Wednesday, December 31, 2008


That's it! I'm buying stock in whoever makes bubblewrap. In all of my recent years of owning Appy's QH's, Morgans, Arabs, etc - I have completely forgotten just how fragile TB's are. It's been a long time since I've rehabbed one, never keeping them long enough to bond. It's different with Scotty. It's nearly been a month and I'm already a basketcase.

After the emergency trip to the vet due to the edema in his back legs, I have been overly protective. The edema has gone away with turnout, however, turnout has brought on it's own challenges. Each day a new scratch or cut surfaces. Normal I know, especially with a fairly new herd environment. Monday night I arrived at the barn to a 3-legged horse. He could barely walk, hopping and favoring his right front leg. I managed to get him into the barn and searched for swelling or heat only to find nothing. Upon pulling his blanket back I noticed something not quite right about the elbow. He was reluctant to put weight on that leg at all but when he did, it appeared normal. When he rested it, the elbow came out at an odd angle, almost looking dislocated. Again I felt around and there was no heat, no swelling and no apparent sign of trauma. I decided since it was later in the evening to wait it out until morning, then call the vet. I snapped a couple pictures for good measure, gave him some bute and tucked him in.

Morning came and he was putting weight on it. I led him around the barn isle and although he was still "off", the limp was less significant. A good sign although his elbow still looked abnormal. I called the vet and emailed them the pictures. It was decided that a farm call was not necessary and I was to monitor his progress for three days. If there were no signs of improvement, I should bring him in for digital xrays. Fantastic - more stall rest.

This morning he is better. Still favoring the leg but there is an improvement. Perhaps because he is so bony, the way he rests his leg causes it to jut out in an abnormal position. Maybe it is only a muscle pull. I'm hoping so. He's extremely crabby being couped up in his stall. He tosses his head and bites at the air, swishing his tail in frustration. I snicker to myself because I'm happy to keep him inside with the recent weather changes. Ice, blizzard, and now frigid cold. He'd be happier outside, I'm sure, but it's for my own piece of mind knowing he's safely tucked in.

Monday, December 29, 2008

Ice Road Truckers

Yesterday I took Scotty's blanket off for about 15 mins and allowed him to romp the pasture. It's cold here so it stays on pretty much all the time. For me, seeing him 3 times daily, it's difficult to see any changes in his weight. I usually peek under his blanket every other day, running my hand under to see if I can feel any newly found fatty areas. I have noticed a drastic change in his energy level though. When he's allowed outside, he first rolls, then gets up and runs across the pasture. This usually is accompanied with a buck and a fart. It's comical and routine and makes for excellent pictures.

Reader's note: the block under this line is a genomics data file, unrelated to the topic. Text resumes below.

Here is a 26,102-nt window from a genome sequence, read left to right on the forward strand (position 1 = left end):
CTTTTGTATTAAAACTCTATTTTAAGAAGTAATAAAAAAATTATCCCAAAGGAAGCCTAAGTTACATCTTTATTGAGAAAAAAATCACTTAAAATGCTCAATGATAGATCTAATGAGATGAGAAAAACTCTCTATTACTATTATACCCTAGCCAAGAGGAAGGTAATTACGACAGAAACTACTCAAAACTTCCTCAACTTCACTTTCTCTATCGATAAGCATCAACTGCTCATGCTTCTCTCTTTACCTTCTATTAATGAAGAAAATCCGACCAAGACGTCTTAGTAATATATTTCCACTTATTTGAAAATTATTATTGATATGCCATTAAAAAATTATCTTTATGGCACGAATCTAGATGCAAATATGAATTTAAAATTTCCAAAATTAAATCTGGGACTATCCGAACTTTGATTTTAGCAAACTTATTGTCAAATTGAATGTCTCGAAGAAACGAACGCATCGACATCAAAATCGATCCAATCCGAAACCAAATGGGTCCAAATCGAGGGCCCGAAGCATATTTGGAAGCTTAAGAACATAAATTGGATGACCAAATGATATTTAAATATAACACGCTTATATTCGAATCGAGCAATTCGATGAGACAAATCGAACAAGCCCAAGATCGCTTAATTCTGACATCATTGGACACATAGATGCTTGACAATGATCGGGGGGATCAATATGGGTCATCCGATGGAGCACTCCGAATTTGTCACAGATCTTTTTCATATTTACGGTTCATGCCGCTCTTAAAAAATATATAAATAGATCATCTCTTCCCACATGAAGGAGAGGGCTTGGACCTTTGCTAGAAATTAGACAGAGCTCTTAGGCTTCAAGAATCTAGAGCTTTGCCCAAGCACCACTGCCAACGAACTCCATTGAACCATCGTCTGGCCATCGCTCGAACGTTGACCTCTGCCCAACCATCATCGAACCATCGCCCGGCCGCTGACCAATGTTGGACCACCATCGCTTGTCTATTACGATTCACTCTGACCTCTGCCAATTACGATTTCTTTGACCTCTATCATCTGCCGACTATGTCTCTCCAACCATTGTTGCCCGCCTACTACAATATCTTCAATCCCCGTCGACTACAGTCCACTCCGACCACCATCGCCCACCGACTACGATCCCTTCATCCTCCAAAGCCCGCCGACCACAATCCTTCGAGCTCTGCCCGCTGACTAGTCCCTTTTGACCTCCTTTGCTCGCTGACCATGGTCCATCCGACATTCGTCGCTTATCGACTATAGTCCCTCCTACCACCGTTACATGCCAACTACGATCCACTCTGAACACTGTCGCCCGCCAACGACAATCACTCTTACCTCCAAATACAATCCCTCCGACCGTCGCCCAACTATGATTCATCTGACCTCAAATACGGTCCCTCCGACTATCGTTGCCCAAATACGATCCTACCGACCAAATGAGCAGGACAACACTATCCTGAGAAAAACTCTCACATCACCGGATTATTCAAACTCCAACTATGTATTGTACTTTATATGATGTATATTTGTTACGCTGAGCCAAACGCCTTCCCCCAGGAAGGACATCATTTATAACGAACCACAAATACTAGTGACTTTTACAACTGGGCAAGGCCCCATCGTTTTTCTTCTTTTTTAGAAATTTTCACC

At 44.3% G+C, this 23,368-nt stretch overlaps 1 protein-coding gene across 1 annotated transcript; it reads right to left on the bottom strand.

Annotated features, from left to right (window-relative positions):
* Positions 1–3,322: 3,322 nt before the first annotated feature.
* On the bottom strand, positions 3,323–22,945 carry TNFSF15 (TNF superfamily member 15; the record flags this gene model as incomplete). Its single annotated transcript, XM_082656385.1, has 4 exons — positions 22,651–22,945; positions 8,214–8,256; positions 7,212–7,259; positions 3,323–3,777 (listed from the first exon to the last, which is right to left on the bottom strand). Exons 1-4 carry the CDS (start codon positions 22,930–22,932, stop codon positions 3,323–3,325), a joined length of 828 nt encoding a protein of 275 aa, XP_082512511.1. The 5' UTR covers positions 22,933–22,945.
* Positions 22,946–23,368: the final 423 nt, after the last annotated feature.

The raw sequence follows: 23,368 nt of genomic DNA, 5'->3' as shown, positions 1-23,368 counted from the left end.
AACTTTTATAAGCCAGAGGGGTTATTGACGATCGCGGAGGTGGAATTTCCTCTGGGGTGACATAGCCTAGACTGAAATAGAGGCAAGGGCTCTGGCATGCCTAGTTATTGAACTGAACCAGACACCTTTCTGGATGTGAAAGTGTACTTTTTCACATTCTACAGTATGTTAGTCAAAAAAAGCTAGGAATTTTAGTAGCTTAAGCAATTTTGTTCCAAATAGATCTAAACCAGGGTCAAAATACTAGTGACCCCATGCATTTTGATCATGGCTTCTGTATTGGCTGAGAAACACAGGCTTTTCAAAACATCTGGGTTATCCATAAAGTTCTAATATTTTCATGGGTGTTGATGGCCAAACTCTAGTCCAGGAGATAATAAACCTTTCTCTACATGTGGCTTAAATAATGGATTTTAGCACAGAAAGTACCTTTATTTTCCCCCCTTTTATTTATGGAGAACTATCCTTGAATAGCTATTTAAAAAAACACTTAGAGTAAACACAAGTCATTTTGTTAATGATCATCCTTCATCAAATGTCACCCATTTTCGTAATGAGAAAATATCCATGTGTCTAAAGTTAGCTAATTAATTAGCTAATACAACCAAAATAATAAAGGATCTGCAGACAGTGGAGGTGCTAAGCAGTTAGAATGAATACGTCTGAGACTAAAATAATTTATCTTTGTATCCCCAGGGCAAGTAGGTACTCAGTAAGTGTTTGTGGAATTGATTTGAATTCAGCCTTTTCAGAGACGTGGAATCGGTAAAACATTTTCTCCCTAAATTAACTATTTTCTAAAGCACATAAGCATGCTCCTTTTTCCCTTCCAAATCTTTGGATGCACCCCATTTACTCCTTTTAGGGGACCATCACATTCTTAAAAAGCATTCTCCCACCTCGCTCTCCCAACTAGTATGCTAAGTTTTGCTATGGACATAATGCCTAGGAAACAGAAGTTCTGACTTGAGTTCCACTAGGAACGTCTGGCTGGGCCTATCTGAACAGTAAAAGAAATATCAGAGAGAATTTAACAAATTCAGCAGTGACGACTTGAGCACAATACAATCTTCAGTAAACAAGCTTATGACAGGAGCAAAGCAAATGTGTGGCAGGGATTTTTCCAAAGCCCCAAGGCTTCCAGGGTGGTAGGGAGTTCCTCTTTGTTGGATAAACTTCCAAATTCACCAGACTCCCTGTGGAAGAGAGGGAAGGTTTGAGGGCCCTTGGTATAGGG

I had taken some pictures yesterday to document his progress. After returning home and downloading them, I placed them side by side. You can imagine my delight when I could see a fairly drastic improvement.

The road to the barn currently resembles that of a skating rink. Driving it is much like an episode of Ice Road Truckers. With the snow, then rain, then bitter cold - it's nearly impossible to walk on without slipping. Getting the full-of-poop wheelbarrow down the small hill to the manure pile is challenging to say the least. Hand walking sessions are out of the question. I've been cheating though - Scotty's been going out daily now with Maggie, (the half blind, crabby old coot) and Jack and Finn - the two weanlings. He seems to do ok on daily turnout, even in the cold he appears happier. The edema in his left hind leg is down considerably, probably due to the increased exercise. I will continue to turn him out daily unless it is unbearable. As soon as the ice road thaws or we get a fresh blanket of snow, I will hook up and haul him to the vet for a weigh in. I am optimistic after looking at these pictures that he will make a full recovery.

Thursday, December 25, 2008

Merry Christmas from Scotty and the rest of the gang!!!

Saturday, December 20, 2008

Winter Wonderland

It's snowing again today. Twenty degrees and a beautiful winter wonderland outside. We could be getting up to 6 inches today. It makes for crappy roads and I'm fairly certain that people forget how to drive.

I pulled out my old ripped up turnout blanket from the attic this morning. I have been using a couple of non-waterproof stable blankets on Scotty. Great for keeping him warm in the barn, but he so wants to be outside. I proceeded to mend the giant hole with packing tape. HAHAHA who am I kidding? Oh well, hopefully it will work until I can order him a new turnout. Finding a decent one without mortgaging my house has proved to be a challenge. I'm too picky as I'm sure it wouldn't matter to Scotty as long as he was warm and dry. After his breakfast I let him out and he promptly rolled. To my amazement the packing tape held.

I was recently asked by a non-horsey friend "Why do you spend so much time and money on these horses? You can't possibly save them all."
I was reading another blog soon after and came across this story I'd like to share. I have heard it before but until now, I had forgotten about it. It makes perfect sense.